Inspired by David Welter's floating-top techniques, Anissa Kapsales assembled a gallery of a few more pieces that can inspire you.
Tanka: a Japanese poem consisting of five lines, the first and third of which have five syllables and the other seven, making 31 syllables in all and giving a complete picture of an event or mood
Joy I feel, you rise above
Suspended on high
The base is your pedestal
Construction constraints be damned
by Anissa Kapsales
But seriously, we’ve all seen tables with tops that float. It’s a design element that can really change the way a table looks and feels. In the latest issue, David Welter shows his variation on the floating top, how to incorporate it into the design, and his construction methods.
If you’re thinking about trying this technique, here are a few more pieces that can inspire you. I’m also including some articles on how to attach tabletops because even with a floating top, you have to think about wood movement when you’re attaching the top to the base.
And if you’re in the mood to write some woodworking-related poetry, feel free to send in your work! Send all woodworking-related poetry to [email protected]
This coffee table draws design inspiration from the Danish mid-century period. Its floating top, pencil-roll edge, and angled legs add pizzazz. The use of floating tenons speeds construction of the angled joinery, while doubling up the mortise-and-tenon joinery adds strength to the base. Because the inside faces of the legs are flush to the inside faces of the front and rear aprons, the side aprons and the cross rails are the same length, which keeps the design simple.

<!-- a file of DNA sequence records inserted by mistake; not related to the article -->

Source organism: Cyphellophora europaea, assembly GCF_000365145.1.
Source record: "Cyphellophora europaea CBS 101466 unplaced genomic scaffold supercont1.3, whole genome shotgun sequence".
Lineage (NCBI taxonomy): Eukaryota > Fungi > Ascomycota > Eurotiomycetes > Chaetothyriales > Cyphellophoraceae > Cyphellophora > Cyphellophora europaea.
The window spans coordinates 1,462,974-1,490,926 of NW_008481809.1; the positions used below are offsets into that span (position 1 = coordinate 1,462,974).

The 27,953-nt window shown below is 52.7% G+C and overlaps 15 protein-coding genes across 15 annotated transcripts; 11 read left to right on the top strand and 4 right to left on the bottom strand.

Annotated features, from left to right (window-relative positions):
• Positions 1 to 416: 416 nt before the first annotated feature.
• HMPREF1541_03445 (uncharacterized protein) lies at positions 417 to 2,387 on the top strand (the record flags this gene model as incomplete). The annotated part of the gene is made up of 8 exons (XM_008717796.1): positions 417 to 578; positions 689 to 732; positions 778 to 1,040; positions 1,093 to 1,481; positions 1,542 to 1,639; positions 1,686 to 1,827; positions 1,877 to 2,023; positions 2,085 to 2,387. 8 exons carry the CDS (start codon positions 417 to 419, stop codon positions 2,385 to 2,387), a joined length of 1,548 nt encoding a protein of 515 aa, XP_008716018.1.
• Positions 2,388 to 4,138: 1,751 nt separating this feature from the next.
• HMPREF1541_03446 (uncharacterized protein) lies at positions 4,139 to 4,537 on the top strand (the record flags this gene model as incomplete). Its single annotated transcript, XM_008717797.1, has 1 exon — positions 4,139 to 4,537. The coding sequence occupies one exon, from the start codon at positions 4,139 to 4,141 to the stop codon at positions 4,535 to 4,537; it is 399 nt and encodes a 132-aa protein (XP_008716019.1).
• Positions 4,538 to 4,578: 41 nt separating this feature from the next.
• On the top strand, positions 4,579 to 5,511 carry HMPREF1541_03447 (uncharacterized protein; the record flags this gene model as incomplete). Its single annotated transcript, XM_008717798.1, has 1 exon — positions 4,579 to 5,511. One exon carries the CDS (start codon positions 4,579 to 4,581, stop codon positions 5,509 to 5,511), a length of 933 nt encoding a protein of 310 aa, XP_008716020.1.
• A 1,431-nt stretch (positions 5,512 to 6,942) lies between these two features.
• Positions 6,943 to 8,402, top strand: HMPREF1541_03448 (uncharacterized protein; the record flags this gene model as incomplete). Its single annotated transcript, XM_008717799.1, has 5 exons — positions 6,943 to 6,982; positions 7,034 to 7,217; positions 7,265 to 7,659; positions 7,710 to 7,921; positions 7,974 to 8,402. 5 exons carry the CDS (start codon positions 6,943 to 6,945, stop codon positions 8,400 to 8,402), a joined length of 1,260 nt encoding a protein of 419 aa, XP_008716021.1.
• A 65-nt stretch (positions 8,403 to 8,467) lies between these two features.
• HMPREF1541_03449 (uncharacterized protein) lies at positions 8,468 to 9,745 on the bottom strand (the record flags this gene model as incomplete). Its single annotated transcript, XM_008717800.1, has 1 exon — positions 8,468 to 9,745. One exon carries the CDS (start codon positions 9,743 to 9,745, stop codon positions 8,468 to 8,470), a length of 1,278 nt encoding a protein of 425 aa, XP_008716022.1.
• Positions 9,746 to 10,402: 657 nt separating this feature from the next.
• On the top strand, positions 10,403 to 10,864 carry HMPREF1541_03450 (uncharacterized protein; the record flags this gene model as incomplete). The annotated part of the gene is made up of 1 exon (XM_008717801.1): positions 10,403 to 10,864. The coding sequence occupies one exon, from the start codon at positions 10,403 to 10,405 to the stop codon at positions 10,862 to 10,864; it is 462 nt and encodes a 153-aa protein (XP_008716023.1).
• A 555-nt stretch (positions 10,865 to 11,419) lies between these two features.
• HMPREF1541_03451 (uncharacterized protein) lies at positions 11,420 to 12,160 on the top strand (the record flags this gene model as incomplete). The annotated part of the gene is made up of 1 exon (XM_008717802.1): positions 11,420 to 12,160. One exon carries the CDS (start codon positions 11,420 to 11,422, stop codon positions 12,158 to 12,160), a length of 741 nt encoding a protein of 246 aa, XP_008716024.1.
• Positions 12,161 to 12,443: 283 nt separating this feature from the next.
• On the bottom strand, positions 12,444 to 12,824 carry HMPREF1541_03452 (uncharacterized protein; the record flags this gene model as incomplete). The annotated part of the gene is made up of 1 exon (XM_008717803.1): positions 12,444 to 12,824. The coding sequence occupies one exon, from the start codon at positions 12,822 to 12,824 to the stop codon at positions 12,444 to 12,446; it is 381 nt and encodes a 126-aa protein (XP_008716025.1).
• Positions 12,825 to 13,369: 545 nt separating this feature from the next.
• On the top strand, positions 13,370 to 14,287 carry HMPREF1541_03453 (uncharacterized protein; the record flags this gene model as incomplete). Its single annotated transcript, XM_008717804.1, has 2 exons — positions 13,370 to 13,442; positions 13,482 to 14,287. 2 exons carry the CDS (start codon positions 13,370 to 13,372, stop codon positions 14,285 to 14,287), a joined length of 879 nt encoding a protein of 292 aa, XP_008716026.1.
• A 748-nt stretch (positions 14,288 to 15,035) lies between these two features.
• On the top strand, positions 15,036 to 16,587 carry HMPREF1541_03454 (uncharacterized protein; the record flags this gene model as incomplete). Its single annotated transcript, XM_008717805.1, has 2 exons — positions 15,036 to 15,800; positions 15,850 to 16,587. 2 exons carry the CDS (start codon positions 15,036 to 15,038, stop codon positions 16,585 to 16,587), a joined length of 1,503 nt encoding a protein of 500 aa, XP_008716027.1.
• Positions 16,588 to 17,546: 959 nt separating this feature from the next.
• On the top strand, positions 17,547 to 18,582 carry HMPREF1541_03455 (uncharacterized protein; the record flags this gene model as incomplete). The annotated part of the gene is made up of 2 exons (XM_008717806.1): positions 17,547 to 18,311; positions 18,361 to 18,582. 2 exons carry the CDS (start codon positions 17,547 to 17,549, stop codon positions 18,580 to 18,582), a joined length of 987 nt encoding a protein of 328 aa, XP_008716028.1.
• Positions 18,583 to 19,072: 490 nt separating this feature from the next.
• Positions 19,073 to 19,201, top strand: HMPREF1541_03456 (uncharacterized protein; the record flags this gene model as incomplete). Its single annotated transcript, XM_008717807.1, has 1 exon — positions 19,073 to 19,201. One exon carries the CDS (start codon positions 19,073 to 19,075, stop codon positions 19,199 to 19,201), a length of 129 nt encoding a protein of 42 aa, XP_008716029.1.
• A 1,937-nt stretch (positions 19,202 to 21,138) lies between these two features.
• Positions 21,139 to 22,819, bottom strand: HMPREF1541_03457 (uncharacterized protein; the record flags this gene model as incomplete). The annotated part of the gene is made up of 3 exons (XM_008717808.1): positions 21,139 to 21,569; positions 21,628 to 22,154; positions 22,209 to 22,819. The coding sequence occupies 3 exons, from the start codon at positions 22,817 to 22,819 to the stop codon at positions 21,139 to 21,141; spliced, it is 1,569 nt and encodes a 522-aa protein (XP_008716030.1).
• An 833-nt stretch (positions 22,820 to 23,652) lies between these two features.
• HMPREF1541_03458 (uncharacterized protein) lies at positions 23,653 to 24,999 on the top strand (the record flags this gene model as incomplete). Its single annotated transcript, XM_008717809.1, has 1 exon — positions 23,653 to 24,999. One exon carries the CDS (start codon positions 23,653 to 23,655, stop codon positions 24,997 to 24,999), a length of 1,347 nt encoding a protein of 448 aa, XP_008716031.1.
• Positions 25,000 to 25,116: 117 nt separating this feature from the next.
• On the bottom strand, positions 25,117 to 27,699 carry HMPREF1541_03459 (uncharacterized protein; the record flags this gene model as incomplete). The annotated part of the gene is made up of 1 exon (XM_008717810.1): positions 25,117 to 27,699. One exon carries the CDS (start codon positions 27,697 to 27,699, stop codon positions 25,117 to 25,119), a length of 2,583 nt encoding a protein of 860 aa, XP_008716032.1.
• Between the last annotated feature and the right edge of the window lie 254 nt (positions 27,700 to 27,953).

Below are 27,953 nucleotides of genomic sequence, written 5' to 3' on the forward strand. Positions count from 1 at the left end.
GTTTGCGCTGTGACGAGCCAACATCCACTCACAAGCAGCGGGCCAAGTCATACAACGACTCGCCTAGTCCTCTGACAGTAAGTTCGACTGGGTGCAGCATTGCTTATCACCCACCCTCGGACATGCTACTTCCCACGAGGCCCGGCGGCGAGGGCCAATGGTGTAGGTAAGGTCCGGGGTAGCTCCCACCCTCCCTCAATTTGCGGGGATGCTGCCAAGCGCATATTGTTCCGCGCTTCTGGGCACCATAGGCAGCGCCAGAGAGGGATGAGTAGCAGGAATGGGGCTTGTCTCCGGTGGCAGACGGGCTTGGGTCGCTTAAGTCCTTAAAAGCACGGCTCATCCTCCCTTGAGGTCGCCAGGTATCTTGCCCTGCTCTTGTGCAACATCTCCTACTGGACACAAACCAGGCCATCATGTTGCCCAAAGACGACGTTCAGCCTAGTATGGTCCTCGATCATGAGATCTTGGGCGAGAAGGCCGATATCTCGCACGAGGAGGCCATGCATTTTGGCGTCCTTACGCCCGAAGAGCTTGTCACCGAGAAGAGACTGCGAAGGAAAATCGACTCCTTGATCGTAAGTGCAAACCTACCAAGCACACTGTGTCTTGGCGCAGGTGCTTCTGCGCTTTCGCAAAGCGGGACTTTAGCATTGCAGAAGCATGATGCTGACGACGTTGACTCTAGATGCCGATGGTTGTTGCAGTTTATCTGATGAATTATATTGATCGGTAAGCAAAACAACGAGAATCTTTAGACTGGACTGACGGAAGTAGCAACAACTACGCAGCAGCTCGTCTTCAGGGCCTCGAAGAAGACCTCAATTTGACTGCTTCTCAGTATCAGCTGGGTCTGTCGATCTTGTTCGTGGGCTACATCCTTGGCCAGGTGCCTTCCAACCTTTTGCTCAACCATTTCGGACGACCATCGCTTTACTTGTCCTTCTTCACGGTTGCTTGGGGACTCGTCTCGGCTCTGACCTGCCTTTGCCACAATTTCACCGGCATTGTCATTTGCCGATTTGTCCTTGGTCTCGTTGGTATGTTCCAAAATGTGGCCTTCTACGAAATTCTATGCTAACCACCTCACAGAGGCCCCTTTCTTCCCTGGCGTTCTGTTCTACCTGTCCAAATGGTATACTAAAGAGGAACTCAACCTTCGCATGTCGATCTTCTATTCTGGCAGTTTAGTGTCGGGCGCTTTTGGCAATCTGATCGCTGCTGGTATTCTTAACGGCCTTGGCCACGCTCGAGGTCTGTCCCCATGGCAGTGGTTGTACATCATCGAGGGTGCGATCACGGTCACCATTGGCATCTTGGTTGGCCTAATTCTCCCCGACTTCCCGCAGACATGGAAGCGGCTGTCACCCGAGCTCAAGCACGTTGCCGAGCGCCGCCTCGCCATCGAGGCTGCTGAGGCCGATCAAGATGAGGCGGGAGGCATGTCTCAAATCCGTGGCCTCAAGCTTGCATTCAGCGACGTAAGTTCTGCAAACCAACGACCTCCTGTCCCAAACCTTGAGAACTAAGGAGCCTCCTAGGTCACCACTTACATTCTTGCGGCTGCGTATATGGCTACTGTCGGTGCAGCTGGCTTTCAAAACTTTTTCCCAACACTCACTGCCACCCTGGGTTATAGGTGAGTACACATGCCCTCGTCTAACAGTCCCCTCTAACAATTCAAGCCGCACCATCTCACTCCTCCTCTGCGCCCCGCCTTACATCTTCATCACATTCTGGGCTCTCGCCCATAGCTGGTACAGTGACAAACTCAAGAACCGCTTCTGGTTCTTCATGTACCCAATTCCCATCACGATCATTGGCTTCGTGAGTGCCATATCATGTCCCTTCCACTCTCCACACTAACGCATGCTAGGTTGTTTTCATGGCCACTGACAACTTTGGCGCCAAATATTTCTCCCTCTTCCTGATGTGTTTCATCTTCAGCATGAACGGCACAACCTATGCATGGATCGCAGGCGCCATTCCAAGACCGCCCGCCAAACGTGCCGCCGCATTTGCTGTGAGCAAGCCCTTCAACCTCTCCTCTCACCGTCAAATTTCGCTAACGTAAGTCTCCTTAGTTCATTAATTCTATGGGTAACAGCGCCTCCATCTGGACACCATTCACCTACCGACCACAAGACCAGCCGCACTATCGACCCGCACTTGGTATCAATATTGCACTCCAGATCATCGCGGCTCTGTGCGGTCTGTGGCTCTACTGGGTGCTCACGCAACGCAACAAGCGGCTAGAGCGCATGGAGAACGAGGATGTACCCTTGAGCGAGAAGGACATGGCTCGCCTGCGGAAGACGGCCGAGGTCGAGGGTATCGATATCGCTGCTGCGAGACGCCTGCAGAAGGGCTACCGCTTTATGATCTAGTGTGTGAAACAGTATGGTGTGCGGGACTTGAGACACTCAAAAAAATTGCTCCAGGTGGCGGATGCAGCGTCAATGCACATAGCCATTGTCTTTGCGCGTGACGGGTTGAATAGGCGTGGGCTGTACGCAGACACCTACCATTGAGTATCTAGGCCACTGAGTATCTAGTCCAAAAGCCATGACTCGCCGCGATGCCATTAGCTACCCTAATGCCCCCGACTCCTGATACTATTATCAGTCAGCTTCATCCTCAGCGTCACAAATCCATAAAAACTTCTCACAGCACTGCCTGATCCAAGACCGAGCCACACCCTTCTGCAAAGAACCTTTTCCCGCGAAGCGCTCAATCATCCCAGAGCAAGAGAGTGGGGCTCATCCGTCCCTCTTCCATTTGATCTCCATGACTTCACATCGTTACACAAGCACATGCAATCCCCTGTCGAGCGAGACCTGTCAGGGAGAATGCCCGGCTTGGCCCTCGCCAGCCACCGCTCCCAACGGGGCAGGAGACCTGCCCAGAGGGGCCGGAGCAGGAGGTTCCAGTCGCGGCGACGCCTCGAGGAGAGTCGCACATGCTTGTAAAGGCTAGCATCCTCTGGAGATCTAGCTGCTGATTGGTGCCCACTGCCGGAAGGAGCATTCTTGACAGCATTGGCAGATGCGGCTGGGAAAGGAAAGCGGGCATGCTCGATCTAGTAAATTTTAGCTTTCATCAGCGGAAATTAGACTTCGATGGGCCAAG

This table could easily serve as a sewing table, a side table, a small writing desk, or even a TV tray. It’s a fast and straightforward project with some interesting joinery. Bridle joints attach the legs to the front rails, with drawbore pins holding everything together. Arched side rails and a floating tabletop add lift to the design. The bevel-edged top is made in two pieces and joined to the supports with a dovetailed cleat.
Building “swoopy” furniture takes time, but it’s appealing, Don Kondra writes. In this article, he tells how to make full-size drawings, which he says is the key to finessing the joinery and accurately milling curved parts. He shows how to make templates to draw the curves and advises that you should acclimate the leg stock in your shop for a month before shaping. The joints for the legs are cut after shaping. Kondra rough-cut the top and eyeballed it to keep the overhang in proportion. And to finish the piece, Kondra used a simple tung oil/spar varnish combination. Side information describes an easy way to draw smooth curves using sticks and nails.
While you cannot prevent a solid-wood tabletop from moving seasonally, there are several time-tested methods for attaching a tabletop that will allow you to control expansion and contraction and ensure the integrity of the table for its lifetime. In this article, furniture maker Mario Rodriguez shares six ways to secure a tabletop to allow for seasonal wood movement — traditional pocket holes, two kinds of metal clips, wooden blocks, tongue-and-groove blocks, and beveled cleats. He discusses design and construction of each and advises on their use.